For geonomics: Endorsements, a dismissal, and real world progress
Lots of good press, a little bad press, and actual implementation
To show an idea’s progress, we trim and blend six 2008 articles in: (1) Northern California’s Morgan Hill Times, “Proposition 13 is 'third rail' of politics” (Jan 22) by Wes Rolley, artist, Green Party member, and local writer on the Board of Contributors; (2) Connecticut’s The Day (Jan 13) “Property Tax Shift Could Invigorate New London” by Katie Warchut; (3) The Ottawa Citizen, a major Canadian daily newspaper (Feb 12), “Tax land, not homes” by Frank de Jong, leader of the Green Party of Ontario; (4) Front Row Center (Jan 31), the e-column of the Archbishop of New York, Edward Cardinal Egan; (5) Pennsylvania’s Observer, “Tax burden lands on larger properties” (Jan 18) by Terri T. Johnson, staff writer; and (6) the blog (Feb 6) of Jack King, author of thrillers such as The Fifth Internationale, with links to the Jesuits.
by Jeffery J. SmithRolley: We need to re-think what we want government to do. What services should it provide? What protections should it give?
Then, we need to decide how we are going to pay for those services.
Some economists follow the lead of Henry George and make the case for a land tax; in effect, switch the property tax basis from building to land.
Warchut: Imagine the New London's vacant storefronts transformed and decaying homes fixed up, all with the help of a land-value tax.
Under the current system, owners are penalized for developing land because new buildings mean more taxes.
Reducing the tax on improvements, raising it on locations, creates a greater incentive to build, or sell it to someone else who will.
Harrisburg PA, which has implemented LVT, reduced its empty and dilapidated structures from nearly 5,000 to just under 400. And they have at least as many tax exempt properties as New London.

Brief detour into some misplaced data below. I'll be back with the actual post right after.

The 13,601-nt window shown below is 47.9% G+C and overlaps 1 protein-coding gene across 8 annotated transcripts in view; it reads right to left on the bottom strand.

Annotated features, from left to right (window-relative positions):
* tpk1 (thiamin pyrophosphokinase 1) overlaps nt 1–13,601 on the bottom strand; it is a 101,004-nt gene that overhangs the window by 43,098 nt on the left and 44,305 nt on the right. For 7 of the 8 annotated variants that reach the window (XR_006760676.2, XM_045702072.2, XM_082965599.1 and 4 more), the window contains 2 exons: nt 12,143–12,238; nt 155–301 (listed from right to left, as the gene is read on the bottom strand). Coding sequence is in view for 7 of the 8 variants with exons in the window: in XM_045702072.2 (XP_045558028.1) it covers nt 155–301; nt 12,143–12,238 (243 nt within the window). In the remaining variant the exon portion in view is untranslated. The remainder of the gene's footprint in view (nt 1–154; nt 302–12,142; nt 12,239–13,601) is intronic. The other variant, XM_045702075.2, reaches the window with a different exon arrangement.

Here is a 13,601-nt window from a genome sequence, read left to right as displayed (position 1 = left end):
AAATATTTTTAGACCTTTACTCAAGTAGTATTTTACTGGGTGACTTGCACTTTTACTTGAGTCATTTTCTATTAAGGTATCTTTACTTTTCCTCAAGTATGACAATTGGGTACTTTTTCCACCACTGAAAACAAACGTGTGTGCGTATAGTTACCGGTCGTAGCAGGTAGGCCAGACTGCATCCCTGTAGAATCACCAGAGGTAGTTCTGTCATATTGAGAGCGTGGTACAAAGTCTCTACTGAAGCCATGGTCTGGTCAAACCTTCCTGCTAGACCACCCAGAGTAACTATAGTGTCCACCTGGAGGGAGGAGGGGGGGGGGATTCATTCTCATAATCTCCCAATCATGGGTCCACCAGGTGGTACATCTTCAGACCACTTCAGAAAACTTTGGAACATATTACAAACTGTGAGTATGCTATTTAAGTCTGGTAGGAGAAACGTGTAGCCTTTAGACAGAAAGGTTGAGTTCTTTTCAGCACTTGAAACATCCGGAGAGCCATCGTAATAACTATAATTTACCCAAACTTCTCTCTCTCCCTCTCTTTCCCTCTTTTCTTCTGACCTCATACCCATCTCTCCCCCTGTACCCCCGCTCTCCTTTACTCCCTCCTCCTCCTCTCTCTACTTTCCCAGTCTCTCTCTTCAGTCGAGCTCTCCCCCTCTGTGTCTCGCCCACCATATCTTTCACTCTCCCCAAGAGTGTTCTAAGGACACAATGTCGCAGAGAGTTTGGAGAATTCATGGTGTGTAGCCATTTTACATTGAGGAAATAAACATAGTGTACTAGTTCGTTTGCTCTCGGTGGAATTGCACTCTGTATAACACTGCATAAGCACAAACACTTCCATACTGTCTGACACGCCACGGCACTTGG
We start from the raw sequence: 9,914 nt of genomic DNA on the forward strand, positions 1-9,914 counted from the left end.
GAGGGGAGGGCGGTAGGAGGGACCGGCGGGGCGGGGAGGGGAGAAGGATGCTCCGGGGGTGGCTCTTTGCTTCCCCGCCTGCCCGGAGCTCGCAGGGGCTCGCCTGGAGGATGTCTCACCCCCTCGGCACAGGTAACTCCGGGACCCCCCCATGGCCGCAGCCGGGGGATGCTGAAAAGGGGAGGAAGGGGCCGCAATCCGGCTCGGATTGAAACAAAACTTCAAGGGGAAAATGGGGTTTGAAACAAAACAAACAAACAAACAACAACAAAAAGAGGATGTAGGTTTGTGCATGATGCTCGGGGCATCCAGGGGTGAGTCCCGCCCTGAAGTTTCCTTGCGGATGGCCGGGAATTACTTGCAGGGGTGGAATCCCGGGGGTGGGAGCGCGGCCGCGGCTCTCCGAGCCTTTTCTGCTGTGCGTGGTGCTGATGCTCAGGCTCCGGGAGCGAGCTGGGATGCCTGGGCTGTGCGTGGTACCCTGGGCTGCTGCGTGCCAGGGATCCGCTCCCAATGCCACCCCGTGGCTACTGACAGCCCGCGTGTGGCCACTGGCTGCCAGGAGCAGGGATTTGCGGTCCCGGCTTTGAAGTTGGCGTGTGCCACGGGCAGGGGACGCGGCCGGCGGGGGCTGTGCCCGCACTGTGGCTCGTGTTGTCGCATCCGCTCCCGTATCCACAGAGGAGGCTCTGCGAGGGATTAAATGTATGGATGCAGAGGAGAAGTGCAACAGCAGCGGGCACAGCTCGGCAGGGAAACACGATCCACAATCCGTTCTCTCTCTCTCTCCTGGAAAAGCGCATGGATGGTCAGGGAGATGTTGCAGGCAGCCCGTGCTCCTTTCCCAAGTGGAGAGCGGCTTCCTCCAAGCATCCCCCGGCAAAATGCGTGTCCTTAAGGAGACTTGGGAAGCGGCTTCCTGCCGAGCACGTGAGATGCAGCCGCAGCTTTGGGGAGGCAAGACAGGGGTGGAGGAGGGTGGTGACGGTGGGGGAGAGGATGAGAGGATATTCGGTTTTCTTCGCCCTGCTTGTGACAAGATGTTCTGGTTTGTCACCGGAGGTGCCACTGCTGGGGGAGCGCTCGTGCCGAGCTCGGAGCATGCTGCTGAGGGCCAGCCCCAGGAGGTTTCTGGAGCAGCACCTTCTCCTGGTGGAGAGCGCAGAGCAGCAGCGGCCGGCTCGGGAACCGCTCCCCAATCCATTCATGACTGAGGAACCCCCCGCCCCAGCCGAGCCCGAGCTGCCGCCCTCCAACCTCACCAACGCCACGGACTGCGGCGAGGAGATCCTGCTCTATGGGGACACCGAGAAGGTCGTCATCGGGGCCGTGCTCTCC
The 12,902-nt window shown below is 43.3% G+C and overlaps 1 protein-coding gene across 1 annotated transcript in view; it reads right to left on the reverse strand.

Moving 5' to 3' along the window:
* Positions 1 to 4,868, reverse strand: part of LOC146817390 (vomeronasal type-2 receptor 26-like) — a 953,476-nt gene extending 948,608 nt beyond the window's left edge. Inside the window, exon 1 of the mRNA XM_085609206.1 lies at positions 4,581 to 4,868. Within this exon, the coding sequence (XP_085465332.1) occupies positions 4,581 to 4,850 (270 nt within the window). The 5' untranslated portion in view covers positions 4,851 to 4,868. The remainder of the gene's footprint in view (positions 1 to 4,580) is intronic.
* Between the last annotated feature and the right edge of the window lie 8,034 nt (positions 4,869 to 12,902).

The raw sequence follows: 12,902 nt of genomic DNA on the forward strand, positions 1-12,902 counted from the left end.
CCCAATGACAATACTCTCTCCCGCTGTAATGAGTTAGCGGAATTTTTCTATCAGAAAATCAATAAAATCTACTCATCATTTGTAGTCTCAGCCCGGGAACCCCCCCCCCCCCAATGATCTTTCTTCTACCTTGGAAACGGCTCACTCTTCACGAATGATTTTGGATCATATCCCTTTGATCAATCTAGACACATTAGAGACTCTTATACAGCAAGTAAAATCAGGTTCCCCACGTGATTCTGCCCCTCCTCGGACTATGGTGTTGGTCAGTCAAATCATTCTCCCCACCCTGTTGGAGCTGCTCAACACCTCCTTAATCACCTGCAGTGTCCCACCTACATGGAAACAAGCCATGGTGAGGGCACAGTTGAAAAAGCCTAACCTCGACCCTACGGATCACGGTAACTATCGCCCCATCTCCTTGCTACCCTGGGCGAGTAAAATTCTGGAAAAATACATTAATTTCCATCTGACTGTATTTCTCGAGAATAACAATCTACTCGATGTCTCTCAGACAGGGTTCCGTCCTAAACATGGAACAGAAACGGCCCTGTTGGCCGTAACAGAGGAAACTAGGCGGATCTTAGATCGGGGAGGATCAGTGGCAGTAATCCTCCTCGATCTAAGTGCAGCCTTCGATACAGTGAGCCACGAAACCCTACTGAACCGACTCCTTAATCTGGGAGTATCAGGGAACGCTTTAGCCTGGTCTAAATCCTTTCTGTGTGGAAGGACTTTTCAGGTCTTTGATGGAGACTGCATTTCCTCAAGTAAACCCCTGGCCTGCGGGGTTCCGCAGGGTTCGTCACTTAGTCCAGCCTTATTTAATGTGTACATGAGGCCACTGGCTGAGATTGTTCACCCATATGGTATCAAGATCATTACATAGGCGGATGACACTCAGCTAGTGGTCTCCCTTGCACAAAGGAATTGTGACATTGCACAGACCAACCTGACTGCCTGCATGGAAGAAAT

James Howard Kunstler's Home From Nowhere has a chapter on this and praises it highly.
De Jong: Like all North American cities, Ottawa suffers badly from sprawl.
Vacant lots and abandoned buildings deprive cities of needed tax revenue, reduce property values, and detract from the livability of the city.
We should shift property taxes off buildings and onto land value (not lot size). Building infill and pedestrian neighborhoods would become less expensive while car-dependent sprawl would become more expensive.
More compact communities reduce the distance between houses and businesses, thus reducing costs to the city for service delivery.
Municipalities could gradually make the shift to a location-value tax system. Over time, the rate for buildings would be reduced and the rate for land increased.
JJS: Flashback to over a century ago when Henry George was the third best-known American and running for mayor of New York -- a race he won but a victory he was denied -- and the Roman Catholic Church owned much of America, then as now.
Egan: Archbishop Corrigan’s principal conflict with Father McGlynn seemed to have to do with a movement to abolish the private ownership of land led by an amateur sociologist by the name of Henry George. Father McGlynn embraced George's theories with unlimited devotion, even though it was never quite clear what exactly they entailed. Archbishop Corrigan, seeing communism, socialism and such in all of this, was horrified; and the result was a series of actions that, at least from our perspective a century later, appear to be way more than the murky musings of Henry George merited. The actions included a dismissal of Father McGlynn from his parish and even an excommunication. The upshot was immense damage to the unity of the Archdiocese, the standing of the Archbishop, and the image of the Church.
In January of 1900, Father McGlynn, who had been named pastor of St. Mary's parish in Newburgh in 1895, died of Bright's disease. Catholic schools continued to grow in enrollment and prestige: the Scriptures continued to be free of error; the Pope continued to be infallible when teaching faith and morals "ex cathedra"; and whatever it was that Henry George had been proposing slipped into richly deserved oblivion.
JJS: “Oblivion?” Not only was the good bishop misleading but also wrong.
Johnson: Washington PA is facing a $1.2 million deficit. Twenty-four percent of the city's budget is for debt service, with 44% of the debt service going toward pension debt. Attempts to increase fees and to reduce expenditures failed to produce a balanced budget. Hence the city council increased the land tax rate by 30 mills from the current 52.63 mills to 82.63 mills. The building tax will not increase and will remain at 3.5 mills.
JJS: Not only is the notion of recovering rent gaining headway, so is a sound way to disburse it.
King: A new concept is emerging, that the modern world’s inherited wealth can eliminate poverty. It is the Citizens’ Dividend. It would do more than anything else to give us a humane and civilized society.
Jeffery J. Smith runs the Forum on Geonomics.
Local Tax Reform in Scotland
Tax the land and let the green shoots show
Stop Government Abuses of Eminent Domain
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